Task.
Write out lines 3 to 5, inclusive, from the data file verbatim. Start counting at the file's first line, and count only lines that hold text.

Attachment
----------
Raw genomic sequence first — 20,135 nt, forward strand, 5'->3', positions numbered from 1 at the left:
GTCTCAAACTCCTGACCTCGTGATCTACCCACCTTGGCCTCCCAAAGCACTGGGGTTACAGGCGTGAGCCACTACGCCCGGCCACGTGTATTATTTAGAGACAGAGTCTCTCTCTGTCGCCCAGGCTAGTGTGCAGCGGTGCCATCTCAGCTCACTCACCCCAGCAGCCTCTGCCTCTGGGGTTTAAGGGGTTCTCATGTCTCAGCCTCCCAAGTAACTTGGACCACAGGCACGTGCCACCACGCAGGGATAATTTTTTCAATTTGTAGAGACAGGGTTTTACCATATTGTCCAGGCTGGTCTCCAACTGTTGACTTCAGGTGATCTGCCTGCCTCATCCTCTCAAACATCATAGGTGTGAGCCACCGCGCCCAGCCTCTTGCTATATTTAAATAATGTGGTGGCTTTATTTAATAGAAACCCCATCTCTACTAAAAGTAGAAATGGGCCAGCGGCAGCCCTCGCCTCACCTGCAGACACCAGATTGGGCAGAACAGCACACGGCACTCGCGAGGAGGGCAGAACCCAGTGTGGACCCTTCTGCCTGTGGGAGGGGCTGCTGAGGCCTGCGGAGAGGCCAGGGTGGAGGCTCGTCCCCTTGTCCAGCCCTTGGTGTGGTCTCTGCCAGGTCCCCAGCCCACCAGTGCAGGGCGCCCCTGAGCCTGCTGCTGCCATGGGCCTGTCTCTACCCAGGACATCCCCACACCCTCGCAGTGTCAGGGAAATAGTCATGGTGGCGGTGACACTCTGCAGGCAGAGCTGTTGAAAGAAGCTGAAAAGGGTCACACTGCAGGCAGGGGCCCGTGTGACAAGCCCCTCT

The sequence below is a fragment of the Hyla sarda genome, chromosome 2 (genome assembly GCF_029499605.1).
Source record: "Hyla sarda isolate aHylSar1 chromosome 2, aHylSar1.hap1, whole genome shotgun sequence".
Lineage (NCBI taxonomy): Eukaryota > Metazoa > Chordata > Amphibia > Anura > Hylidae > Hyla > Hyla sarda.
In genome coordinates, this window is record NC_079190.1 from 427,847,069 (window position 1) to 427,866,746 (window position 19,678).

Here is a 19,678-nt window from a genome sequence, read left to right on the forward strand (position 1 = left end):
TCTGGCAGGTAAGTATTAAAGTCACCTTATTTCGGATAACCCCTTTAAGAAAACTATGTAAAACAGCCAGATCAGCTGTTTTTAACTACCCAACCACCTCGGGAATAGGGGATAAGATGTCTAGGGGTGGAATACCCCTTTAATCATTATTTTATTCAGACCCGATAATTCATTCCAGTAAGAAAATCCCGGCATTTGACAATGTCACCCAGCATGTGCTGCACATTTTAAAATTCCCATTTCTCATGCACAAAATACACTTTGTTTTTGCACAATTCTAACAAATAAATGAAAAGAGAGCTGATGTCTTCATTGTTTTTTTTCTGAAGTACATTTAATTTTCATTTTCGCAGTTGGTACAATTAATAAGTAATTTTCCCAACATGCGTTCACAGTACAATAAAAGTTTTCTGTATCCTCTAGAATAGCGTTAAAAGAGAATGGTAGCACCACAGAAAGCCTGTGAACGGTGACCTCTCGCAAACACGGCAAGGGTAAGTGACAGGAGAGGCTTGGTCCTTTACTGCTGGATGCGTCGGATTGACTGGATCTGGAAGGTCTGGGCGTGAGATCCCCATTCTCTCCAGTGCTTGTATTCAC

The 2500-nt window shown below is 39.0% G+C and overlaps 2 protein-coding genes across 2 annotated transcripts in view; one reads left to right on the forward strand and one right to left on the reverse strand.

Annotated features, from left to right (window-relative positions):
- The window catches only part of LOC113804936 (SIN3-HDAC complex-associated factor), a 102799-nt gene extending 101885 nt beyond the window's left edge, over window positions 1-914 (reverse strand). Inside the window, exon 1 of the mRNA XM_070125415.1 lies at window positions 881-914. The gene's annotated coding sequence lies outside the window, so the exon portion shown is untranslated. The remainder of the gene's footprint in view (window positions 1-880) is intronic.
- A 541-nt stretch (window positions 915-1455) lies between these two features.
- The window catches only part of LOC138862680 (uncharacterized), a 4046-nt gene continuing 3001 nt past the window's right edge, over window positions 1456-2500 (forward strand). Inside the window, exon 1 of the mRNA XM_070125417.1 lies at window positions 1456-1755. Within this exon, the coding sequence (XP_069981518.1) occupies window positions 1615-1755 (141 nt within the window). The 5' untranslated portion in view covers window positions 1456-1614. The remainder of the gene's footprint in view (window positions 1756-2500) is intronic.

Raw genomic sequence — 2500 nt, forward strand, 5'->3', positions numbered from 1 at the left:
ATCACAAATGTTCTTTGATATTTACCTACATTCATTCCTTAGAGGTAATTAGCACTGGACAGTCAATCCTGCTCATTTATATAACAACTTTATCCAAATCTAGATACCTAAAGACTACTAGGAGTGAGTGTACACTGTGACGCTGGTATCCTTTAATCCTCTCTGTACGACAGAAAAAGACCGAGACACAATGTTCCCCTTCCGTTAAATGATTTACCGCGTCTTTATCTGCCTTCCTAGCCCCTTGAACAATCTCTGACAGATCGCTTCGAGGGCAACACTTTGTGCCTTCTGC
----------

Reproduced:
The sequence below is a fragment of the Hyla sarda genome, chromosome 2 (genome assembly GCF_029499605.1).
Source record: "Hyla sarda isolate aHylSar1 chromosome 2, aHylSar1.hap1, whole genome shotgun sequence".
Lineage (NCBI taxonomy): Eukaryota > Metazoa > Chordata > Amphibia > Anura > Hylidae > Hyla > Hyla sarda.